Why Is My Tamarind Tree Losing Leaves?

The typical life expectancy of a tamarind tree is two hundred years. Because there is no fencing around the area, it becomes a gathering spot for people from the neighboring towns, who then leave behind empty liquor bottles and food packages. 

All around the trees, invasive weeds such as lantana shrubs and other wild plants with thorns have taken root.

The tamarind plant produces pinnate leaves, each of which has the distinct ability to fold inward overnight. Even though the tree is believed to remain evergreen, there is a possibility that it will temporarily lose its leaves if the climate changes.

Plants have the potential to decay if they become waterlogged in cold temperatures. If the plants do not receive enough water or the air is too dry, the leaves will turn yellow and eventually fall off. 

The tamarind’s sluggish development and failure to flower could be the result of an insufficient supply of nutrients, light, or cold.

Do Tamarind Trees Lose Their Leaves?

Tamarind is the fruit of the Tamarindus indica tree, an evergreen member of the pea family (Fabaceae) that is endemic to tropical Africa. 

It is commonly cultivated in tropical and subtropical countries for the purpose of producing its edible fruit, the pulp of which is utilized in a wide variety of applications, including beverages, meals, and traditional remedies.

It’s possible for plants to decay if they get waterlogged in the cold. When there is not enough water or the air is too dry, the leaves turn a yellowish color and eventually fall off. It’s possible that a lack of nutrients, light, or cold is to blame for tamarind’s sluggish growth and absence of flowering.

How Do You Take Care Of A Tamarind Plant?

The tamarind tree thrives best in humid subtropical and tropical climates that are also dry and windy. Even in a temperature that is warm and temperate, it is able to adapt, but in that environment, it will not be very productive. 

Young plants are unable to endure temperatures below 28 degrees Fahrenheit, whereas mature plants can withstand temperatures up to that point only. The location with the most sunlight is ideal for planting.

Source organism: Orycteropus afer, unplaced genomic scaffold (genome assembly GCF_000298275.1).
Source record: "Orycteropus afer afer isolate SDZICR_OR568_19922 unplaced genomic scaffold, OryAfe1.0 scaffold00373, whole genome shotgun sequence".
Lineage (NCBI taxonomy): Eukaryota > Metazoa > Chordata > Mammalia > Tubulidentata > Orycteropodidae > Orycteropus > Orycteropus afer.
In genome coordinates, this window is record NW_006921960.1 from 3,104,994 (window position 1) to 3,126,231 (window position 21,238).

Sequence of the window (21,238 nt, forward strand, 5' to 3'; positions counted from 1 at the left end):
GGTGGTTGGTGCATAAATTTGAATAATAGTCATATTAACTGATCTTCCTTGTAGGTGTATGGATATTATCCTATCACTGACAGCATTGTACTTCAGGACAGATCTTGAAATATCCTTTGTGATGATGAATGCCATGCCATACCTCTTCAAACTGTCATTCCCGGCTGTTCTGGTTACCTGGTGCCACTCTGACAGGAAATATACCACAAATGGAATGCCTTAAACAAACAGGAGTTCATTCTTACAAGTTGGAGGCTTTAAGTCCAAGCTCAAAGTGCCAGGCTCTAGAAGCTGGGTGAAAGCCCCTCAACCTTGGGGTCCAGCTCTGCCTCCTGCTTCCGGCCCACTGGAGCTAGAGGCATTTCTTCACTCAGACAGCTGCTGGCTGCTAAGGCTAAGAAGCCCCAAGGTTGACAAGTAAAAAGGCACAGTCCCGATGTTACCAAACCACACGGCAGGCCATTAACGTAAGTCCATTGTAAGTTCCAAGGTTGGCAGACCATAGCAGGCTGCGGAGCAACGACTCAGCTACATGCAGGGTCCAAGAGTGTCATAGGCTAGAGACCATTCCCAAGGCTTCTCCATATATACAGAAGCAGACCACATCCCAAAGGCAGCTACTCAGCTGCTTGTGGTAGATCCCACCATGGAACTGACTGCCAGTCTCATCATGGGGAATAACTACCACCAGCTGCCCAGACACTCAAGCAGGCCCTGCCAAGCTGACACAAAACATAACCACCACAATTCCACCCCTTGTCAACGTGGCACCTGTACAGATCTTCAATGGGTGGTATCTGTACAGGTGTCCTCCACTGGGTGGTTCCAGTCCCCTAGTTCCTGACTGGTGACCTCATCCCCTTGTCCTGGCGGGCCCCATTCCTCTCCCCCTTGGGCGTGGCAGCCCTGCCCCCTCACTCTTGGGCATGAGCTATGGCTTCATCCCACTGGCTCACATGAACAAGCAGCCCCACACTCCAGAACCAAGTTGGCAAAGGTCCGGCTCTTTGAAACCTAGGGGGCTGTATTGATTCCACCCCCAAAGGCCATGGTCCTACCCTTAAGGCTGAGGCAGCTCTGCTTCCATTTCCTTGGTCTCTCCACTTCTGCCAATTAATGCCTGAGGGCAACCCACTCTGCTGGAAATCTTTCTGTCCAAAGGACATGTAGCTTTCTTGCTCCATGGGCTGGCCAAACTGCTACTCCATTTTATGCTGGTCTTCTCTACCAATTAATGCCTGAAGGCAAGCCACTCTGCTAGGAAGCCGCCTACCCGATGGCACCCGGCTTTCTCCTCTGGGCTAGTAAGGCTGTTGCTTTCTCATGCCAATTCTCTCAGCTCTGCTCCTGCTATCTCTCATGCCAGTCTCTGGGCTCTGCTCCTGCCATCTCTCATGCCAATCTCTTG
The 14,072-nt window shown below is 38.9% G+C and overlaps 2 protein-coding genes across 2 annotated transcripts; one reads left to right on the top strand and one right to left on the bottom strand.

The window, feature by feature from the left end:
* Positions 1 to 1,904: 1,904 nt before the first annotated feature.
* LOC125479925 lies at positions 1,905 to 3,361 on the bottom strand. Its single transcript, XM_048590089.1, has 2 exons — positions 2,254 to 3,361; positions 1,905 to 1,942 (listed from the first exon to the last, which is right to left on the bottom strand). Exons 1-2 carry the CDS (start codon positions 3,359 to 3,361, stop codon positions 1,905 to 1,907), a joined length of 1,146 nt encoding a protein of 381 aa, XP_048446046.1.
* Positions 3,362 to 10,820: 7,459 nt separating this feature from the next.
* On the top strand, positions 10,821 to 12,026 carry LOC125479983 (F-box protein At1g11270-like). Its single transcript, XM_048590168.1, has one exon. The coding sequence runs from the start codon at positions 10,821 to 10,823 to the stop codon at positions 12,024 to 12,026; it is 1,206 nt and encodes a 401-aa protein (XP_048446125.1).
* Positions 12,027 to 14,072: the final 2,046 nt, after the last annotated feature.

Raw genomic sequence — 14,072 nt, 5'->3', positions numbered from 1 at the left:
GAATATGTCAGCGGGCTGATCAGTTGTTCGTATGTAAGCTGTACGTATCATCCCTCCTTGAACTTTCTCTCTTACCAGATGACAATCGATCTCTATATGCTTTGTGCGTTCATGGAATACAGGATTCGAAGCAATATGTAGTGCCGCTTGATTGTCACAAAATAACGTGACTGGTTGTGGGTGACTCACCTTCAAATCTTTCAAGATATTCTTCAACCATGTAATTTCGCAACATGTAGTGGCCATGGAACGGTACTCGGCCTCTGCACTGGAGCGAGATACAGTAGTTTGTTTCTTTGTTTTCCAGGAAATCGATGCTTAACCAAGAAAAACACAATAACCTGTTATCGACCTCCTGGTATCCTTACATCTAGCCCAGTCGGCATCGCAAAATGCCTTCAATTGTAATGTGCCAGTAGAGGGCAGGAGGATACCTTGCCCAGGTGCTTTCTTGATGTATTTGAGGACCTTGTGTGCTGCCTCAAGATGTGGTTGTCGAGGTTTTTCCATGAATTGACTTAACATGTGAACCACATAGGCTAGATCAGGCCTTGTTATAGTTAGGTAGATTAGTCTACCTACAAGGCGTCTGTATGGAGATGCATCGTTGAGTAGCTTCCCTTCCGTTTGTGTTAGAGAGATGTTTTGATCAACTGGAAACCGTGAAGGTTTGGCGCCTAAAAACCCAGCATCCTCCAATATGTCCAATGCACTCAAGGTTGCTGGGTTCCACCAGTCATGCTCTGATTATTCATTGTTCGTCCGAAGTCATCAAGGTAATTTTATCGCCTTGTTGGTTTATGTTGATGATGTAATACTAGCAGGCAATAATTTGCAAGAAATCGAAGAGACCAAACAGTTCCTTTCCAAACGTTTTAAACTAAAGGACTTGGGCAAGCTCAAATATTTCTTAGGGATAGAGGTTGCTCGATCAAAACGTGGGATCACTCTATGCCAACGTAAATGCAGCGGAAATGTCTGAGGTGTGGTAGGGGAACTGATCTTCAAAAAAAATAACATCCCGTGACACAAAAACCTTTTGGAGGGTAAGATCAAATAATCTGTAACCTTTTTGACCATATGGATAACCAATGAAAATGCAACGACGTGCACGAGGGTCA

Start by deciding where to plant your tamarind tree in a location with full to partial sun (4–8 hours of sunlight each day) and well-drained soil. If you live in a colder region, plant your tamarind in a pot to keep indoors during the winter because it will need some protection from the cold when it is young.

To plant a tree, dig a hole big enough to fit the root ball. Then, backfill the hole with water and soil to help the roots settle. Mulch the surrounding soil as well, being careful not to touch the trunk. This keeps moisture intact.

If you’re container-planting your tamarind, choose a pot that is roughly twice as large as the tree’s shipping container, fill it with organic planting mix, and then set your tree inside. 

Place outside in a sunny spot or inside in front of a window that gets plenty of sunlight. Additionally, check that your pot has good drainage.



To keep Tamarinds healthy, water them once a week throughout their growing season and less frequently in the cooler months. 

Only water should be used to re-wet soil that has become dry; if you aren’t sure when this has occurred, simply stick your index finger into the moist soil a couple of inches to determine its moisture levels.


For the first 3-5 years of growth, use an 8-3-9 slow-release fertilizer in the spring. After applying fertilizer, make sure to thoroughly hydrate the soil as directed.


Use shears to cut back Tamarind trees in the late winter. Pick off 3–5 sturdy, evenly spaced branches during the first two years for use as scaffolding (or cutting upwards at a 45-degree angle). 

Remove all further branches almost to the main stem.  Then, once a year, prune away any diseased or otherwise unhealthy limbs.

Why Is My Tamarind Tree Only Growing Leaves And Not In Height?

The tamarind tree, scientifically known as Tamarindus, is native to tropical regions. It is a member of the bean and pea family. In nature, a tree can grow to a height of 25 meters, but when kept inside, its maximum height typically does not go beyond 100 centimeters. 

This particular plant is one of the ones that grow quite slowly. The leaf plates are pair-pinnate, and each plate has anywhere from ten to thirty individual, very thin leaves.

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